Although the weeks leading up to Christmas can be wonderful, catching up with old and new friends and celebrating with work colleagues, sometimes Christmas Day itself can be difficult and even heart-wrenching.
This is often because families have old, unresolved wounds that can result in all sorts of tensions. These tensions can be bad enough that family members become so alienated that they end up spending the day alone and lonely.
More commonly though, when long-standing conflicts have not been resolved, there is sheer boredom and emptiness when families come together, simply because they have nothing they can talk about without causing a huge eruption. Just like all roads lead to Rome, all ‘real’ conversation leads to eruption.
Therefore, topics become unreal, safe and tedious (often talking endlessly about the children) with people getting drunk to cope and falling asleep on the couch in front of the TV. These are the sorts of hollowed out and empty relationships that occur when conflicts build-up and compound over time and are not resolved.
But even with these tedious and safe avoidance strategies it doesn’t take much (maybe a little ‘barb’ or a nasty little ‘joke’ inserted into the conversation) to be back raking over the coals of past family injustices.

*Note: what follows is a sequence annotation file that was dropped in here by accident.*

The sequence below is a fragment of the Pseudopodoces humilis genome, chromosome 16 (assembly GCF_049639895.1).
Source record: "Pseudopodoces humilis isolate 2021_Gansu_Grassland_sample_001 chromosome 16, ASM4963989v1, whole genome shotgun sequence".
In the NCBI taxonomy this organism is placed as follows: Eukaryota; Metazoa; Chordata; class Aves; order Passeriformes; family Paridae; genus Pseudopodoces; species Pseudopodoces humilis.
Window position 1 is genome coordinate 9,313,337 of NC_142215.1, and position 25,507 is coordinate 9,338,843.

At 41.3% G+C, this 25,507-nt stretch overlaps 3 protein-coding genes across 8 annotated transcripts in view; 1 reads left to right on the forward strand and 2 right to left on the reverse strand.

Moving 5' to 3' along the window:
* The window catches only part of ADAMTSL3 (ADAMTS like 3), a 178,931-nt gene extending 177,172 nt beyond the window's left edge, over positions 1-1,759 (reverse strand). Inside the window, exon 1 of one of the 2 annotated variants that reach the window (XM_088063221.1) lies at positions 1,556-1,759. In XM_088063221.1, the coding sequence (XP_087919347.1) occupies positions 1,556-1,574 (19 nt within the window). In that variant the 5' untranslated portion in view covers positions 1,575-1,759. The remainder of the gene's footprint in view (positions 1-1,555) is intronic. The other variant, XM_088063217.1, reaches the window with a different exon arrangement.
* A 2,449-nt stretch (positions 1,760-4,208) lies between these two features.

Unfortunately, what I frequently see in my clinical work is that people then start debating what did or did not happen in the past when they were 8 or 14 years old. This debate of who did what when, and who was right or who was wrong, can go on fruitlessly for decades.
Generally, it is best to resolve only current (not past) grievances and this can be done throughout the year (instead of Christmas Day) by talking through issues of conflict as they arise.
Of course, it goes without saying that talks should always be kind and friendly and although they can become intense, they should always be highly disciplined.
In these discussions, people should never be personally attacked (like ‘you’re an idiot’), but any specific problem-behaviours (like sulking or harshness) can be talked through and alternative behaviours (like speaking up more or exhibiting more softness) can be suggested in order to achieve better relations.
Interestingly, in solving the current grievances, the past ones are usually also resolved. This occurs simply because problem-behaviours from the past are generally carried forward into the present. Debating them in the present allows them to be clearly identified and described, making it more likely they can be resolved and eliminated.